Money on the markets
A maturing market amid the mayhem
Metal stocks jumped on Monday, boosted by China’s move to make the yuan exchange rate more flexible.
Prices of industrial metals jumped in London as China’s pledge on the yuan raised hopes of stronger demand growth in China.
Sterlite Industries’ shares rose 8.2 percent and ended as the top gainer on the BSE Sensex. Sesa Goa climbed 9.5 percent to top the list of gainers in the metals index. Tata Steel rose 6.3 percent.
All components in the metals index posted gains, with five adding more than 5 percent.
A lot of comparisons are made between China and India but there are myriad differences between the two developing nations — some wide, some not so wide. It would be a huge mistake to believe the two markets and economies are developing along similar lines, or indeed, behaving in the same way, particularly the financial markets.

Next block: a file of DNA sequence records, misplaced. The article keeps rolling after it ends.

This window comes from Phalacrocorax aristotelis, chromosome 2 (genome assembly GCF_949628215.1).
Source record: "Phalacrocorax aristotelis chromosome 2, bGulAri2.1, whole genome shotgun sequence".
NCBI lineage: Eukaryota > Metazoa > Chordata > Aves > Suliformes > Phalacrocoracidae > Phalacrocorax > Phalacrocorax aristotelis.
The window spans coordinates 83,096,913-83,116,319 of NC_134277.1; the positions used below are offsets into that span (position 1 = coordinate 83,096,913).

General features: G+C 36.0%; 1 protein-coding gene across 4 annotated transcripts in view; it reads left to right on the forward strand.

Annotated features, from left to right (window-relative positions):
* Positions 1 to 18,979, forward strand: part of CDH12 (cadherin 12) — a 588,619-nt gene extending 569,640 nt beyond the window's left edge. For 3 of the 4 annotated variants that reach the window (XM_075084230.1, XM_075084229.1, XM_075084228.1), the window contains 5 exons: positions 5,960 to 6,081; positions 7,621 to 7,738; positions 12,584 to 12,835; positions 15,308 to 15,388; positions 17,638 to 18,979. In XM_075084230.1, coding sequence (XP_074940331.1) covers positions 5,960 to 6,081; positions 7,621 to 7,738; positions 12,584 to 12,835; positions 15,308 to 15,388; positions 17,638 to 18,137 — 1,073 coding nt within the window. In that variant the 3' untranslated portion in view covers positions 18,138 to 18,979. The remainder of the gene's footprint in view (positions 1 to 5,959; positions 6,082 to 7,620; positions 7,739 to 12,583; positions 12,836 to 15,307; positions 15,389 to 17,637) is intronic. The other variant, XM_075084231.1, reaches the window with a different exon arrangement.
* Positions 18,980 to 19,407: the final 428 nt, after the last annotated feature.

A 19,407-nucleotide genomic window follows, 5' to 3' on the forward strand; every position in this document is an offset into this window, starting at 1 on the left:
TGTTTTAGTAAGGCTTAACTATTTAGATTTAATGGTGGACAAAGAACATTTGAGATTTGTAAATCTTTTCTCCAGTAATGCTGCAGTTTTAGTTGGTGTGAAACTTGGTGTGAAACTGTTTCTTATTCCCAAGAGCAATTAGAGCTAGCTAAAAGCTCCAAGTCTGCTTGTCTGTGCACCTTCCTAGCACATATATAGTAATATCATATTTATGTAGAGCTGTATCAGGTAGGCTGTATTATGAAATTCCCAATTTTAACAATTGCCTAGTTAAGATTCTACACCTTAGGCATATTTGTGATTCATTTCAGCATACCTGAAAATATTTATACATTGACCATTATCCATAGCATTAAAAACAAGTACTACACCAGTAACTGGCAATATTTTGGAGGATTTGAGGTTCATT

Take the respective stock markets. The first chart shows the last decade of both India’s benchmark SENSEX stock index and China’s Shanghai Composite. One thing that is immediately evident is that the Composite outperformed India by a long way in the run-up to the very overblown highs. In fact, using 2005 as a starting point it put on a staggering 380 percent while the SENSEX managed 225 percent over the same period.